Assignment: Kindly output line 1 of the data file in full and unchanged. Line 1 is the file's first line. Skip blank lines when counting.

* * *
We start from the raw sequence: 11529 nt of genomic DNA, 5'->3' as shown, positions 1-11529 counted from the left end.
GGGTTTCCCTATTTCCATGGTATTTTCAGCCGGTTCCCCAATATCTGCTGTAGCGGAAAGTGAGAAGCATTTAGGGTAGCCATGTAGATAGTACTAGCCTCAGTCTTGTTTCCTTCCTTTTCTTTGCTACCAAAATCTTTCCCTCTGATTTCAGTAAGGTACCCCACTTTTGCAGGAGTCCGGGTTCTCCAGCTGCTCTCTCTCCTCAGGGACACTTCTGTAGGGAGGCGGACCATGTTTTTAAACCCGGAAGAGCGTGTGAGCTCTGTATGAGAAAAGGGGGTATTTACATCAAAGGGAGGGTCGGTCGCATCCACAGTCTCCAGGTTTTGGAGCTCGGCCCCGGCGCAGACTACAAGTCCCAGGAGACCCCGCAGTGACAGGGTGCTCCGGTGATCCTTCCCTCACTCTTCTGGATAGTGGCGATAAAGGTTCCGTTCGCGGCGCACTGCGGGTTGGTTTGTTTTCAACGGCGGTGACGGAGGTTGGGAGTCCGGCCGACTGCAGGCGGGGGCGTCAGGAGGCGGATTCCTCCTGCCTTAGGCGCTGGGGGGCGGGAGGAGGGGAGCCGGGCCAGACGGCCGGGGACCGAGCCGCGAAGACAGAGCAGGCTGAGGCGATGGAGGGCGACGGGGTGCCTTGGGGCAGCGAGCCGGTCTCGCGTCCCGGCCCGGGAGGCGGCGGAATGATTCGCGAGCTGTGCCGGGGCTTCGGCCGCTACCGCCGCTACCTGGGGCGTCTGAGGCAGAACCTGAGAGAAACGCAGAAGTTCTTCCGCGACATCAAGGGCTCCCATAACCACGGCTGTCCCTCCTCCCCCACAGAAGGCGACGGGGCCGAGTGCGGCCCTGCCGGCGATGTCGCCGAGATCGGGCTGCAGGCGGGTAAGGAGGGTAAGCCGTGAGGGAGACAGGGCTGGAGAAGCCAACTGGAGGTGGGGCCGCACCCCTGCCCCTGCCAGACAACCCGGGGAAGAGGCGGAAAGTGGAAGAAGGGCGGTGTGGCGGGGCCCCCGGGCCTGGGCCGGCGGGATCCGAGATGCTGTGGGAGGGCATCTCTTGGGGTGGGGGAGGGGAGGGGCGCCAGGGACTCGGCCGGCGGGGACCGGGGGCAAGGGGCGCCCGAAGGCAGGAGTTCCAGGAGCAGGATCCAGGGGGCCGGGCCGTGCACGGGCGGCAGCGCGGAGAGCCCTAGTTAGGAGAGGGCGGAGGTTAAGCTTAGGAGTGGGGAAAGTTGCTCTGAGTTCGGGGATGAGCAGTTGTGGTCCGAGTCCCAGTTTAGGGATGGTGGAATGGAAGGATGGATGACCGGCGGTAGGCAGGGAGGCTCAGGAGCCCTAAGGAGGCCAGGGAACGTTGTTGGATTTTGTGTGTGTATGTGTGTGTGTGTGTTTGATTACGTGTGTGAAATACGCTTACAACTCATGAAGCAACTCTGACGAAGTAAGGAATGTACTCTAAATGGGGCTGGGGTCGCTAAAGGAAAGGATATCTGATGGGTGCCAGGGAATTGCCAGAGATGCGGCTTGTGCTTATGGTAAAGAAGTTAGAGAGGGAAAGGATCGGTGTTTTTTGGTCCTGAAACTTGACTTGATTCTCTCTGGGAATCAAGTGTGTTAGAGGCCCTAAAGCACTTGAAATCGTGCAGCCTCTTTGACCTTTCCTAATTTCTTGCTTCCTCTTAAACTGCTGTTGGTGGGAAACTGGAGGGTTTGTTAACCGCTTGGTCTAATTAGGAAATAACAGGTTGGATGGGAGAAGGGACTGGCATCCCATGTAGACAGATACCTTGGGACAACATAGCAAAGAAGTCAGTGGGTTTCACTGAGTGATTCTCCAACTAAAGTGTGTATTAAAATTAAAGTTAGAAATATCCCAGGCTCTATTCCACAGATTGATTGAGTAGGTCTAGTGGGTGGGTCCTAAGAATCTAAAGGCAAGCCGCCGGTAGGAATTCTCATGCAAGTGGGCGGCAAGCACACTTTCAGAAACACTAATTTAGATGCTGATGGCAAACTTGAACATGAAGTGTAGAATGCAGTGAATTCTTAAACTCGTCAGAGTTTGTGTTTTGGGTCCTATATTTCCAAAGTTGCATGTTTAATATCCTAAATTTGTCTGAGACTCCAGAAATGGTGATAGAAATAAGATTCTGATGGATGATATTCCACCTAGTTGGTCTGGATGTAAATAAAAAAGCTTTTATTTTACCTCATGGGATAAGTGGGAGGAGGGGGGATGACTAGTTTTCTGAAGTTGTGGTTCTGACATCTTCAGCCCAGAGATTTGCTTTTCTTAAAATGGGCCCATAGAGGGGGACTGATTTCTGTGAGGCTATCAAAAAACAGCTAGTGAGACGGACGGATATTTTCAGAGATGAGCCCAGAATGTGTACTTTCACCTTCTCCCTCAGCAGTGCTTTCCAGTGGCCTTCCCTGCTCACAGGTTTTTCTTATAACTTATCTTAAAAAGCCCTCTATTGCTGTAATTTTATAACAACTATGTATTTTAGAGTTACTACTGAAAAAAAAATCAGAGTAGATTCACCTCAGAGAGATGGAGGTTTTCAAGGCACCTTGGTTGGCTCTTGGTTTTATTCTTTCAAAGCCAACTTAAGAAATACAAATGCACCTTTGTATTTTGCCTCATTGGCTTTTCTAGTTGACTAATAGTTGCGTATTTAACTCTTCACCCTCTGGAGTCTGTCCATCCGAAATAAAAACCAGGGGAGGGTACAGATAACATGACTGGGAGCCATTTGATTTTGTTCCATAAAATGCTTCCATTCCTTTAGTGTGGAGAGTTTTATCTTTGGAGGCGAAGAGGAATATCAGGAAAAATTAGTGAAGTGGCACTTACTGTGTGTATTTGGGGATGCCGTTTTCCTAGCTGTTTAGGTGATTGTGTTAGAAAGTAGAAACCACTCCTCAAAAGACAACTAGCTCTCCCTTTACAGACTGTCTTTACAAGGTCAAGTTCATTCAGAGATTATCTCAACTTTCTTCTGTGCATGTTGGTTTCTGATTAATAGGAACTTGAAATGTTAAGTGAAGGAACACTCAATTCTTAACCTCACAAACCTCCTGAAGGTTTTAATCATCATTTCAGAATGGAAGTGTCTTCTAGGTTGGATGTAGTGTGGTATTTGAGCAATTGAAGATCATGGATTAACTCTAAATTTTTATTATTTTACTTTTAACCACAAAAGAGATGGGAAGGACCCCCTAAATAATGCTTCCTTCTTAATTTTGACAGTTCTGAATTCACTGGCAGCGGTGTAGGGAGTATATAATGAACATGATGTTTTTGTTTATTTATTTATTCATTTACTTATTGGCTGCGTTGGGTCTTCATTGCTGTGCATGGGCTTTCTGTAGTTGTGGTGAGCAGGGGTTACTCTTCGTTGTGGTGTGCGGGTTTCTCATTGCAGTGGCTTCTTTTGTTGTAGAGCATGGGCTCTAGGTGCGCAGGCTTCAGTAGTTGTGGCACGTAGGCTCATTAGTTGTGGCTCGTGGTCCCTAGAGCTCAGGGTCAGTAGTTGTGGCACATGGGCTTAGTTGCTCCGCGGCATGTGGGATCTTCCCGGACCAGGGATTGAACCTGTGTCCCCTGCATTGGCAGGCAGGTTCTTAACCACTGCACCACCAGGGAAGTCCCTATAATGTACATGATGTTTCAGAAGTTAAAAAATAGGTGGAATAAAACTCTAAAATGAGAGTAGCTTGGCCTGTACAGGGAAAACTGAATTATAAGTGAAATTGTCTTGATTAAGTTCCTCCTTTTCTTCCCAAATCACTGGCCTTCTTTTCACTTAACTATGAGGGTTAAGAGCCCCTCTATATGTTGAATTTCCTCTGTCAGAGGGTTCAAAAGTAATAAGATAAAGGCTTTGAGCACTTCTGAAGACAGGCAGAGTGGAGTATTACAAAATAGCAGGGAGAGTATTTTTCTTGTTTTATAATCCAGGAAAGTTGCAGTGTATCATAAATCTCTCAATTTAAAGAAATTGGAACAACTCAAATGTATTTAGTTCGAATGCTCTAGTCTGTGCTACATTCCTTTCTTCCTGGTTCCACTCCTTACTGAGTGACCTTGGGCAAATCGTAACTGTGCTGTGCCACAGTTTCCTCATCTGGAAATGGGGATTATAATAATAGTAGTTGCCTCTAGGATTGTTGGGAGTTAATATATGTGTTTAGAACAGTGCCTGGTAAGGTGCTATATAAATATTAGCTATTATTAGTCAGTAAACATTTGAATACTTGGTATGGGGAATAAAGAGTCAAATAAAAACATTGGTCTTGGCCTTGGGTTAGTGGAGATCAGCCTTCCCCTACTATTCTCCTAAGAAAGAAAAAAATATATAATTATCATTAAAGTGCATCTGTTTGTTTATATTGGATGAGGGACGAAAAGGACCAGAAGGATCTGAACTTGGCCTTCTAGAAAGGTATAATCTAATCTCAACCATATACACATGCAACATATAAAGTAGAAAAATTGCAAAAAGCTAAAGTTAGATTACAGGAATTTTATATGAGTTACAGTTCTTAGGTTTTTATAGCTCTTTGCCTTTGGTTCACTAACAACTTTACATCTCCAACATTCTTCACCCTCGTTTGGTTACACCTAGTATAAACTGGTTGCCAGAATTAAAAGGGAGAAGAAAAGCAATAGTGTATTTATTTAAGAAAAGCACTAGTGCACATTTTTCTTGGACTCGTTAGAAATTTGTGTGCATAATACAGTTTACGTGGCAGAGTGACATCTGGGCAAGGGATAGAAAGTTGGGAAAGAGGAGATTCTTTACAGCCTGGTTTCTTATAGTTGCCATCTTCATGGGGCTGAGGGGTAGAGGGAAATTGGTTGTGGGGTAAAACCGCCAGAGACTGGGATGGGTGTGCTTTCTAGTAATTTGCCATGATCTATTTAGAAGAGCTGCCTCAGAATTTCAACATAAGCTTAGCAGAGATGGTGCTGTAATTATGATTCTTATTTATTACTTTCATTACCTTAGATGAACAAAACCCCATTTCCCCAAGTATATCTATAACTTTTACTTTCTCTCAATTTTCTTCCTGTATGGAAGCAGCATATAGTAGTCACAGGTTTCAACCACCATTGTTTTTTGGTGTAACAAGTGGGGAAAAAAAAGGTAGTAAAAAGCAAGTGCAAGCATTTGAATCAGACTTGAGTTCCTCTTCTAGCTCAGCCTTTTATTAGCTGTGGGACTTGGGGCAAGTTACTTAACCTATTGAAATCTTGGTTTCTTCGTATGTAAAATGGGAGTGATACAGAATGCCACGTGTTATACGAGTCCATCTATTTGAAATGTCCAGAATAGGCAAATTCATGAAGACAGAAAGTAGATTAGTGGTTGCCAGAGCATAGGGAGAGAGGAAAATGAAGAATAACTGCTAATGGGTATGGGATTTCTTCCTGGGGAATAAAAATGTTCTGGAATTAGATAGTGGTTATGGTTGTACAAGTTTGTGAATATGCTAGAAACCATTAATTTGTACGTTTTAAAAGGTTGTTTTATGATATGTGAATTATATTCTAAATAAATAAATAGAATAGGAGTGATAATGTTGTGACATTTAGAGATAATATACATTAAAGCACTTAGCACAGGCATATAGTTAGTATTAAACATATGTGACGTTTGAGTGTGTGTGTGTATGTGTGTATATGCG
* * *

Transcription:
We start from the raw sequence: 11529 nt of genomic DNA, 5'->3' as shown, positions 1-11529 counted from the left end.